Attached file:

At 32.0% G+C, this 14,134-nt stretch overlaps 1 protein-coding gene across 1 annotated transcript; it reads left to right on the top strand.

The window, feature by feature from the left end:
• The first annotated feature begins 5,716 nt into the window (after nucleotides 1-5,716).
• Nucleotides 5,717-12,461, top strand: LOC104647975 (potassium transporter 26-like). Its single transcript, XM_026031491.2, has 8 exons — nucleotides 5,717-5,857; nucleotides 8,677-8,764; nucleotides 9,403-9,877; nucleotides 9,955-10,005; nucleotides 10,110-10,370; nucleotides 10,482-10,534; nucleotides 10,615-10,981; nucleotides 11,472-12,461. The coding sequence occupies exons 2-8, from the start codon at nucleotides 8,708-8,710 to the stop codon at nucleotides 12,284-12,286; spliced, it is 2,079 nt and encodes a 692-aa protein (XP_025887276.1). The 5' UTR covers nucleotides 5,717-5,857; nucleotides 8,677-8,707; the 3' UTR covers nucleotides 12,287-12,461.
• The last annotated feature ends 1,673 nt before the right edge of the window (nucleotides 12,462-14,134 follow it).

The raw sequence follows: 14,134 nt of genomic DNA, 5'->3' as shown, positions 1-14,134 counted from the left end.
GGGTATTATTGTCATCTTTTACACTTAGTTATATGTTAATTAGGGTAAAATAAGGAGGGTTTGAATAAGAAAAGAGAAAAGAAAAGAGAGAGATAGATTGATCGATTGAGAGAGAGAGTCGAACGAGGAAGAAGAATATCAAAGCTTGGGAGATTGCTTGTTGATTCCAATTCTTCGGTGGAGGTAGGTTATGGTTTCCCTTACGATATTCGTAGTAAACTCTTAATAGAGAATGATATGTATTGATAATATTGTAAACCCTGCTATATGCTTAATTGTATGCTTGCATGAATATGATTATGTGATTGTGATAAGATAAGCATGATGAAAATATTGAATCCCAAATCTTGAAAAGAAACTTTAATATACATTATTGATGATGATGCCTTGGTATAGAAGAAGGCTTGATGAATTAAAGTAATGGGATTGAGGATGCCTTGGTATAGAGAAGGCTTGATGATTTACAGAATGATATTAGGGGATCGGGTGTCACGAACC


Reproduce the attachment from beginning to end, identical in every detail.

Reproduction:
At 32.0% G+C, this 14,134-nt stretch overlaps 1 protein-coding gene across 1 annotated transcript; it reads left to right on the top strand.

The window, feature by feature from the left end:
• The first annotated feature begins 5,716 nt into the window (after nucleotides 1-5,716).
• Nucleotides 5,717-12,461, top strand: LOC104647975 (potassium transporter 26-like). Its single transcript, XM_026031491.2, has 8 exons — nucleotides 5,717-5,857; nucleotides 8,677-8,764; nucleotides 9,403-9,877; nucleotides 9,955-10,005; nucleotides 10,110-10,370; nucleotides 10,482-10,534; nucleotides 10,615-10,981; nucleotides 11,472-12,461. The coding sequence occupies exons 2-8, from the start codon at nucleotides 8,708-8,710 to the stop codon at nucleotides 12,284-12,286; spliced, it is 2,079 nt and encodes a 692-aa protein (XP_025887276.1). The 5' UTR covers nucleotides 5,717-5,857; nucleotides 8,677-8,707; the 3' UTR covers nucleotides 12,287-12,461.
• The last annotated feature ends 1,673 nt before the right edge of the window (nucleotides 12,462-14,134 follow it).

The raw sequence follows: 14,134 nt of genomic DNA, 5'->3' as shown, positions 1-14,134 counted from the left end.
GGGTATTATTGTCATCTTTTACACTTAGTTATATGTTAATTAGGGTAAAATAAGGAGGGTTTGAATAAGAAAAGAGAAAAGAAAAGAGAGAGATAGATTGATCGATTGAGAGAGAGAGTCGAACGAGGAAGAAGAATATCAAAGCTTGGGAGATTGCTTGTTGATTCCAATTCTTCGGTGGAGGTAGGTTATGGTTTCCCTTACGATATTCGTAGTAAACTCTTAATAGAGAATGATATGTATTGATAATATTGTAAACCCTGCTATATGCTTAATTGTATGCTTGCATGAATATGATTATGTGATTGTGATAAGATAAGCATGATGAAAATATTGAATCCCAAATCTTGAAAAGAAACTTTAATATACATTATTGATGATGATGCCTTGGTATAGAAGAAGGCTTGATGAATTAAAGTAATGGGATTGAGGATGCCTTGGTATAGAGAAGGCTTGATGATTTACAGAATGATATTAGGGGATCGGGTGTCACGAACC